From here the course is a gradual uphill affair. I alternated from running on the grassy boulevard to the pavement. My right foot wasn’t in love with the asphalt that morning but it wasn’t slowing me down. The grass provided a brief relief. As we passed mile 6 the diaper boys were still just ahead of us. I caught glimpses of the tinsel haired person but he/she was about a half block ahead. I was pushing hard now I knew if I was going to cross the finish line in front of Brian this is where it’d happen. As I approached the corner where my family was cheering us on, my brother was looking down the street for Brian and me. I was running directly at my brother but he didn’t see me so I began the yell, “Steve! Steve!” He still didn’t see me. I was basically on top of him when he finally recognized me. As I passed the family I nearly ran over a female participant. It was kind of funny but looking back on it maybe I should’ve just focused on the road and not the fans.
I had convinced myself that my pace up the hill had left Brian behind. I rounded the corner and headed toward Brady hill knowing I’d done it! As I approached the hill I began scanning the crowd and about three or four people ahead of me I saw Brian. How’d he get there?? We were on the downhill side and he was moving slowly. I thought, “This is funny. I could lay back and wait ‘til we’re almost at the finish line and then sprint past him.” In the months since I started this adventure, I’ve read a lot of athlete’s advice about running downhill and all of them suggest that you let it go. It’s where you can gain a lot of ground on an opponent. I weighed the options. Diaper boys were on his right and tinsel hair was nowhere in sight. Damn the torpedos – just do it! So, with a little energy left in my tank, I let it go and blew past him. As I went by he said, “Go for it Tom!”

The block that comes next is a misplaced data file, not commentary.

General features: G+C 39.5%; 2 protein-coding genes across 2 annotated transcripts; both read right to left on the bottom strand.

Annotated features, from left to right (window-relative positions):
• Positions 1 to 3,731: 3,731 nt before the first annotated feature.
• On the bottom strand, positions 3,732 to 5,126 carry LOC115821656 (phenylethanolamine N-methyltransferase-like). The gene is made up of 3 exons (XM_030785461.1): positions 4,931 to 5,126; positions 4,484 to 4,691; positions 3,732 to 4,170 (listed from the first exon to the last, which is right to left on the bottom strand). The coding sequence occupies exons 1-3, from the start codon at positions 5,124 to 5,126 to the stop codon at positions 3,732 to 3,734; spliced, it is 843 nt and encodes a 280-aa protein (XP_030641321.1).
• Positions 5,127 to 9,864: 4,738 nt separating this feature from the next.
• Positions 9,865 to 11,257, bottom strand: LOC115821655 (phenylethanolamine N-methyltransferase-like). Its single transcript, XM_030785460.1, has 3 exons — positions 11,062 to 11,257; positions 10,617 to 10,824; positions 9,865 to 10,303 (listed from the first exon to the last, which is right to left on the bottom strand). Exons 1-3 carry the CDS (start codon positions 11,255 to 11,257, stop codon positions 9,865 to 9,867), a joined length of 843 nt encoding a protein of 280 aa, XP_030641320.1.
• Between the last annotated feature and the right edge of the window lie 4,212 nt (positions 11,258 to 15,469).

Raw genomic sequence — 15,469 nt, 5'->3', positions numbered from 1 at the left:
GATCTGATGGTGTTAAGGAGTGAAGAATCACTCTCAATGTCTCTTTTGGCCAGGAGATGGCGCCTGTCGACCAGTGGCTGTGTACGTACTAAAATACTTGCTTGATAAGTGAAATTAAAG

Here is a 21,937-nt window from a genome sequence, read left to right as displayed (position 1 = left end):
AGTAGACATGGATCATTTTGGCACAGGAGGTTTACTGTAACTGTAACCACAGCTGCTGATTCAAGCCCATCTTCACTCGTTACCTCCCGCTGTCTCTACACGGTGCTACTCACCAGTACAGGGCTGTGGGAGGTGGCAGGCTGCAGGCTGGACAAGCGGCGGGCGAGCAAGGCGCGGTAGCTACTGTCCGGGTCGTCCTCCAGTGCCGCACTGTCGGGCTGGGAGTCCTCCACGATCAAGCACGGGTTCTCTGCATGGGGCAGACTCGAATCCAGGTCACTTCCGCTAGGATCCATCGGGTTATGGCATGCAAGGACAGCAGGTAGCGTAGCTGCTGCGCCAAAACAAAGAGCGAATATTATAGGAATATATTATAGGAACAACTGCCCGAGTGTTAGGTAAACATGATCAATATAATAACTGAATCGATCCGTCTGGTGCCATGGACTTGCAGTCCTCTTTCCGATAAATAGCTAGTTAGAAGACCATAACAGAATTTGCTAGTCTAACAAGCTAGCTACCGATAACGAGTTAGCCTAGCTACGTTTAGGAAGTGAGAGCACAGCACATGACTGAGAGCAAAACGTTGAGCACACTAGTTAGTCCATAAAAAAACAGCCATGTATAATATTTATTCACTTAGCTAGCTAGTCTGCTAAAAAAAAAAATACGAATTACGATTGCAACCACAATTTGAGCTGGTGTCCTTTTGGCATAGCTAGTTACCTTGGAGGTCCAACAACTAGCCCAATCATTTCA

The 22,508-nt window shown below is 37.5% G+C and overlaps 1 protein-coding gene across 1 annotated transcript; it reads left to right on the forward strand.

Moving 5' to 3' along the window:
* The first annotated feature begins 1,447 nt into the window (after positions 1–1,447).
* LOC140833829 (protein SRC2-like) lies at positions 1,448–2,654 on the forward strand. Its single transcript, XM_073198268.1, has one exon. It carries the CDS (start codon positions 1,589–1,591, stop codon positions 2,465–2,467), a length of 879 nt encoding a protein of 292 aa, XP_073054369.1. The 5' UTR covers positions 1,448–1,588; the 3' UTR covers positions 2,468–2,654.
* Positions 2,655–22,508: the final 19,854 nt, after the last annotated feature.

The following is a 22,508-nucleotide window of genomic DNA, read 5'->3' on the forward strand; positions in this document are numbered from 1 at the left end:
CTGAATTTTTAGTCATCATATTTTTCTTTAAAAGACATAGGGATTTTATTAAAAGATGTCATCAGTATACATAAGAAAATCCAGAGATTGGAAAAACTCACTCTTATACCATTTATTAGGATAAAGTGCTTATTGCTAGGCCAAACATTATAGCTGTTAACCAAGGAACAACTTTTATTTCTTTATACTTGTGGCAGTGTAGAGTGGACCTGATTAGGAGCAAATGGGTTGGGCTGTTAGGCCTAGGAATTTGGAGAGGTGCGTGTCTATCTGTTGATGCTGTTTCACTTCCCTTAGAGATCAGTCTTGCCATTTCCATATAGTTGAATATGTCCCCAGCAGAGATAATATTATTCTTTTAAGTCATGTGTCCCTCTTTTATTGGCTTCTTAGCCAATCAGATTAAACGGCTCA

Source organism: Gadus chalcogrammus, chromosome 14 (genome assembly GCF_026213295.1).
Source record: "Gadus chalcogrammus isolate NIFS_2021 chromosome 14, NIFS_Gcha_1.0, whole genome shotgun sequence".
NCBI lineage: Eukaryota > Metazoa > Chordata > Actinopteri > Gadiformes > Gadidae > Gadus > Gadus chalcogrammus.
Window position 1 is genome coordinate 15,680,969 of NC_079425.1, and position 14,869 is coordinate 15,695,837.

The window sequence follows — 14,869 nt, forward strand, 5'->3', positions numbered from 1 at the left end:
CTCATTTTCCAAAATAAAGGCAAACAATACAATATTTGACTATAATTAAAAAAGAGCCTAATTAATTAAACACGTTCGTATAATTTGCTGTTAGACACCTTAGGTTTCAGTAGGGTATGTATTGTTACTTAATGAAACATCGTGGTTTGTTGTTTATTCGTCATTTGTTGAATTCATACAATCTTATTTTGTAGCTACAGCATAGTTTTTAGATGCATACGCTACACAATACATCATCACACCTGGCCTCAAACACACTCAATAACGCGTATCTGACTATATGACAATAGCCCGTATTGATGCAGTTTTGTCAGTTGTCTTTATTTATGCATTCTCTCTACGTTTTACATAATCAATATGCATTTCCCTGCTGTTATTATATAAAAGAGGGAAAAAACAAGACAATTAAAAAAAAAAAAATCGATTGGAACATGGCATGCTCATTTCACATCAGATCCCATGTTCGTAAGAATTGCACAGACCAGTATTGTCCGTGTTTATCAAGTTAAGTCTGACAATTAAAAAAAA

At the bottom of the hill I could see the tinsel hair bouncing in front of me. He/she was about 50 yards ahead with an 1/8th of a mile remaining. If I was going to catch that person I’d have to turn on the afterburners. I put it in high gear and sprinted toward the finish line as hard as I could go. With about ten feet left to the race I passed the tinsel and crossed the finish line. As I turned around there was Brian. I’d been so focused on the tinsel that I hadn’t seen him in my peripheral vision but he said we’d crossed together. I thought, cool. We proceeded to the after party that is basically a place for sponsors to give away free samples – Whitey’s popsicles were the best I’d ever tasted! – and waited for Beth, Erin and Collin. Brian said we’d run the race in 1 hour 9 minutes – about 9 minute miles. We’d pushed each other and it was definitely the best time I’d ever turned in.
We lost Collin for a while but found him and then it was off to Beth’s house for another after party. The digital results would be posted in a few hours.
About 3pm after a few sandwiches and a beer of two the results were posted.
Brian had won by 1 second.
I was shocked but congratulated him on a great race. I was so convinced I’d crossed the line before him. Funny how little things like running on the grass, wet feet and struggling with water intake creep into my head. What would I do next year to assure this doesn’t happen. I had a blast running this race and wouldn’t trade the experience. Family events are always great fun. Brian is a good motivator and supporter and I appreciate the push he gave me during the race. He’s graciously said to many of our family that we crossed the finish line together but I know the competitor in him likes that 1-second edge just as much as I dislike it. Next year, I’ll run a much different race.